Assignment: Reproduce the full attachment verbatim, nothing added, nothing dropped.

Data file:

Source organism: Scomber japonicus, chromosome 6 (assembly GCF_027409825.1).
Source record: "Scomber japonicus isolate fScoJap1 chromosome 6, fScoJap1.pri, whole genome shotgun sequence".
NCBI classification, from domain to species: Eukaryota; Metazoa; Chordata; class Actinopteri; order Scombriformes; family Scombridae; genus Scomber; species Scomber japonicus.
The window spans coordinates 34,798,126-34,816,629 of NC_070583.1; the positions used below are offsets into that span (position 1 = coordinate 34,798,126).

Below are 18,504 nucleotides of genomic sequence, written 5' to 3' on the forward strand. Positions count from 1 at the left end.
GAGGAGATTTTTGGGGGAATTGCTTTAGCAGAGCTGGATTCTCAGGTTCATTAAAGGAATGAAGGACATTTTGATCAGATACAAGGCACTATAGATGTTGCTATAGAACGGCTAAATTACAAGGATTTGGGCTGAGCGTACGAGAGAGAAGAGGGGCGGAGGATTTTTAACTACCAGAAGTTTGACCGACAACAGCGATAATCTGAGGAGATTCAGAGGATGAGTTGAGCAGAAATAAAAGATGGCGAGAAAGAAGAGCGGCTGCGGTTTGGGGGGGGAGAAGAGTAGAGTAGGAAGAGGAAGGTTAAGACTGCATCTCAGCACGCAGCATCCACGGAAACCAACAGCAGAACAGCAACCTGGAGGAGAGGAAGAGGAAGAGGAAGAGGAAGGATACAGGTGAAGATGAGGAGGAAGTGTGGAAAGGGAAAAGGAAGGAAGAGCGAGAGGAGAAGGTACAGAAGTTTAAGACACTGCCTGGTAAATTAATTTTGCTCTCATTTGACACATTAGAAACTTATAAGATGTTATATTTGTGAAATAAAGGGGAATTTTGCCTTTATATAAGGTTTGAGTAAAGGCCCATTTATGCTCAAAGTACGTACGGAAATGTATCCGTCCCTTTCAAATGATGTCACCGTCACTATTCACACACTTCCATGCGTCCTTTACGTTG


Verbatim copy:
Source organism: Scomber japonicus, chromosome 6 (assembly GCF_027409825.1).
Source record: "Scomber japonicus isolate fScoJap1 chromosome 6, fScoJap1.pri, whole genome shotgun sequence".
NCBI classification, from domain to species: Eukaryota; Metazoa; Chordata; class Actinopteri; order Scombriformes; family Scombridae; genus Scomber; species Scomber japonicus.
The window spans coordinates 34,798,126-34,816,629 of NC_070583.1; the positions used below are offsets into that span (position 1 = coordinate 34,798,126).

Below are 18,504 nucleotides of genomic sequence, written 5' to 3' on the forward strand. Positions count from 1 at the left end.
GAGGAGATTTTTGGGGGAATTGCTTTAGCAGAGCTGGATTCTCAGGTTCATTAAAGGAATGAAGGACATTTTGATCAGATACAAGGCACTATAGATGTTGCTATAGAACGGCTAAATTACAAGGATTTGGGCTGAGCGTACGAGAGAGAAGAGGGGCGGAGGATTTTTAACTACCAGAAGTTTGACCGACAACAGCGATAATCTGAGGAGATTCAGAGGATGAGTTGAGCAGAAATAAAAGATGGCGAGAAAGAAGAGCGGCTGCGGTTTGGGGGGGGAGAAGAGTAGAGTAGGAAGAGGAAGGTTAAGACTGCATCTCAGCACGCAGCATCCACGGAAACCAACAGCAGAACAGCAACCTGGAGGAGAGGAAGAGGAAGAGGAAGAGGAAGGATACAGGTGAAGATGAGGAGGAAGTGTGGAAAGGGAAAAGGAAGGAAGAGCGAGAGGAGAAGGTACAGAAGTTTAAGACACTGCCTGGTAAATTAATTTTGCTCTCATTTGACACATTAGAAACTTATAAGATGTTATATTTGTGAAATAAAGGGGAATTTTGCCTTTATATAAGGTTTGAGTAAAGGCCCATTTATGCTCAAAGTACGTACGGAAATGTATCCGTCCCTTTCAAATGATGTCACCGTCACTATTCACACACTTCCATGCGTCCTTTACGTTG